When you’ve hit burnout while pregnant, it can be especially difficult to get back to things because you need rest and restoration more than ever — especially because “a single dedicated hour invested into a project is typically much more productive than giving four hours of your time to the exact same project when you’re burnt out,” she says.
Once you know the signs of burnout, you can work on managing it before it happens. Schafler’s suggestion?
“Focus on managing your energy, not your time,” she says.
If you need more sleep, get more sleep. If you need to not cook tonight, order takeout. Do whatever it is that will give you back some energy so you can get back to your restored self.
7. Start your maternity leave early
It might seem like counterintuitive advice for pregnant people who are workaholics, but taking a bit of time off before baby comes can really help with the transition from work-all-day to maternity leave, says Stockwell.
“I advise people, whenever possible, to start their maternity leave prior to going into labor, so they can experience the often painful and complicated transition from work consciousness to being at home before the baby actually arrives,” she says. “Doing so makes more room for bonding and internal spaciousness for the transition into motherhood.”
This is something that Stockwell herself experienced. After going on maternity leave early, she struggled with “feeling useless and lonely.”
“I used to grocery shop and do laundry and work 90 hours a week, and now it took all day to grocery shop and do laundry,” she says. “I didn’t understand it, and it was frustrating. But I recalibrated and was so so so grateful that I did. As a result, when my daughter was born, I could thoroughly enjoy her and bond with her and experience becoming a mother, rather than piling on top of that my existential conundrum and letting go of the familiarity of professional activity that I experienced a few months earlier. Otherwise, it would have been a major distraction and limited how present I could be with my girl.”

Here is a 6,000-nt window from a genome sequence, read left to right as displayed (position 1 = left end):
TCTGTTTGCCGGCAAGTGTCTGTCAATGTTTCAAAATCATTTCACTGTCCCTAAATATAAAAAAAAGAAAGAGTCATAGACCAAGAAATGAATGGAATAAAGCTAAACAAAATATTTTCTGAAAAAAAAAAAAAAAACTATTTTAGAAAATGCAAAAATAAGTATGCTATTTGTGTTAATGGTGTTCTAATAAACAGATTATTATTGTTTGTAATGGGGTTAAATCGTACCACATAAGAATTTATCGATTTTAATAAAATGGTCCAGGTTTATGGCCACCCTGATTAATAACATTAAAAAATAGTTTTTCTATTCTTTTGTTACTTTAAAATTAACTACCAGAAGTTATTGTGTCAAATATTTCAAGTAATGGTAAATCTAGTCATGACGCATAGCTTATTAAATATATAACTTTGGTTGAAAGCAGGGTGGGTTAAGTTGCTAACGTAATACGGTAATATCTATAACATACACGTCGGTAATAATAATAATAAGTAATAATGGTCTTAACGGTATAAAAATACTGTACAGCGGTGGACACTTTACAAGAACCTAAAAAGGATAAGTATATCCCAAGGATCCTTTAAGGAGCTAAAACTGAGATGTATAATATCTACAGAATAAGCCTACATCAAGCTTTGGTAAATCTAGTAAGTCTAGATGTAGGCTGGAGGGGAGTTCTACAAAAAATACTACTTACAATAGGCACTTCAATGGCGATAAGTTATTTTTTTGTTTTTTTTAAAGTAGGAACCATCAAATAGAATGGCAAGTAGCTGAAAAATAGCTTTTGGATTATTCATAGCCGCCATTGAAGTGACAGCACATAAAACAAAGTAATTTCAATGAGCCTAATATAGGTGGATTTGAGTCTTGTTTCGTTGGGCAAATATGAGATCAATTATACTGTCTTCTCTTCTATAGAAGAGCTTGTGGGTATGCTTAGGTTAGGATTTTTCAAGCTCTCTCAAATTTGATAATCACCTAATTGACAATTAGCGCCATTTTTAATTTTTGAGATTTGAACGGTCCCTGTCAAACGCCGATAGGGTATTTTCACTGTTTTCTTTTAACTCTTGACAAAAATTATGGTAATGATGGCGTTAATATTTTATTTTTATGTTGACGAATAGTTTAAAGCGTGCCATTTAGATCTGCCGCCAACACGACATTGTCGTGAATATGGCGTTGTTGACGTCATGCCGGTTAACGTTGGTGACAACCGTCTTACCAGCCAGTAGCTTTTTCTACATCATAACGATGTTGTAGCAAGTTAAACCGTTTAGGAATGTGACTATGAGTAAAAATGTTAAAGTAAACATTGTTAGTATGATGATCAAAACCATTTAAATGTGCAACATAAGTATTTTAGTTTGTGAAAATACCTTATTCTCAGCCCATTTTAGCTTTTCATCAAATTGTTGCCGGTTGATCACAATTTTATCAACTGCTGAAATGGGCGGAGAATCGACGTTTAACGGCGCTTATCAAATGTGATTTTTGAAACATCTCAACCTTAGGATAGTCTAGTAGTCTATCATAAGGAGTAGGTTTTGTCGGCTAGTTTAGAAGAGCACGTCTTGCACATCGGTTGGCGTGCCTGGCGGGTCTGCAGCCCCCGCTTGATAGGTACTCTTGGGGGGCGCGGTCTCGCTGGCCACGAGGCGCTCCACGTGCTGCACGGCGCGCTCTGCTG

8. Reframe what it means to be a good employee
When I got pregnant, it was difficult to go from the perfect employee I thought I was to someone who struggled with some daily tasks due to fatigue, morning sickness and myriad other pregnancy symptoms. But this can be a blessing in disguise since it gives us workaholics roughly nine months to reframe what it means to be who we are.
Schafler suggests that parents-to-be work on “appreciating that the experience of parenthood will help you to grow and learn in a way that will ultimately benefit your perspective as an employee or boss.”
Wait a minute, being a parent will actually help me? Definitely, she says.
“You can think of parenthood as the ultimate experience because it’s boosting your ability to offer more, not taking it away,” Schafler says. “If your boss doesn’t agree, they can hire the 22-year-old who’s got nothing but time and energy on their side. But you are likely the much better fit. Being a parent doesn’t take away from your ability to meaningfully contribute but it, in fact, adds to your ability to meaningfully contribute.”
9. Invest in your relationships — and yourself
When work is the most important thing in your life, the transition to caring for a new little human in your life can be challenging. But, Stockwell reminds: “The quality of our lives is determined by the quality of our relationships, and it is essential that mothers find their way to be present and enjoy their relationships.”
That’s why it’s so important to invest in your relationships while pregnant and beyond.
Stockwell suggests scheduling time with loved ones and with yourself the way you would schedule any work task.
“It can almost be treated as a work assignment so as to be disciplined about following through on the plan,” she says.
Don’t be afraid to take this time to try new activities and ways of doing things so that you can figure out what you truly enjoy outside of work. Schafler agrees.
“Pregnancy is an amazing opportunity to explore new ways of working that better fit your personality, the lifestyle you want and your goals,” she says. “Building your work around your lifestyle instead of building your lifestyle around your work is one way of reframing this opportunity.”